In Simon May (ed.), The Cambridge Guide to Nietzsche's On the Genealogy of Morality. Cambridge University Press. pp. 142-69 (2011)

In THE GENEALOGY OF MORALITY Nietzsche assess the value of the value judgments of morality from the perspective of human flourishing. His positive descriptions of the “higher men” he hopes for and the negative descriptions of the decadent humans he thinks morality unfortunately supports both point to a particular substantive conception of what such flourishing comes to. The Genealogy, however, presents us with a puzzle: why does Nietzsche’s own evaluative standard not receive a genealogical critique? The answer to this puzzle, I argue, lies in recognizing the centrality of the notion of “life”, and its connection to power, in Nietzsche’s overall account. Leiter has argued that his “Millian Model” provides the most charitable reconstruction of appeals to a privileged evaluative standard of power; this model ascribes an inference from a strong doctrine of the will to power according to which only power can be desired. I propose a “Benthamite Model” that ascribes an inference from the inescapability of a tendency towards power, a tendency that is essential to life. I argue that this model avoids the objections Leiter directs at the Millian Model.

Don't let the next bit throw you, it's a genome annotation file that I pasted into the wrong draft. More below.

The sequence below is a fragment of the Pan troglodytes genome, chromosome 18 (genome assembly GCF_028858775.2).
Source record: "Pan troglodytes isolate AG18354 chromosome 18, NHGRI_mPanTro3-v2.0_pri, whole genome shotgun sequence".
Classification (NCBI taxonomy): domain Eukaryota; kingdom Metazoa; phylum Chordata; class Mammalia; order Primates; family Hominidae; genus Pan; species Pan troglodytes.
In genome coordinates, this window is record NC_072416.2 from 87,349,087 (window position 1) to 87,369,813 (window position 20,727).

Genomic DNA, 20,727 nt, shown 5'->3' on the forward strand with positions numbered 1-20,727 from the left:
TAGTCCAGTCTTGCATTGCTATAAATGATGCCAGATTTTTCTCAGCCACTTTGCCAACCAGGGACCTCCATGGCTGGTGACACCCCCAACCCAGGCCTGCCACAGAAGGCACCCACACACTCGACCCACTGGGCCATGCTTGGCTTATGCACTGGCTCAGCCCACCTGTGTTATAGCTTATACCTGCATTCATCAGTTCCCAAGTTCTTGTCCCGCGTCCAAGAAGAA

Keywords Nietzsche  genealogy  meta-ethics  metaethics  will to power  life  flourishing  Leiter
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The Most Agreeable of All Vices: Nietzsche as Virtue Epistemologist.Mark Alfano - 2013 - British Journal for the History of Philosophy 21 (4):767-790.
Moral Physiology and Vivisection of the Soul: Why Does Nietzsche Criticize the Life Sciences?Ian D. Dunkle - 2018 - Inquiry: An Interdisciplinary Journal of Philosophy 61 (1):62-81.

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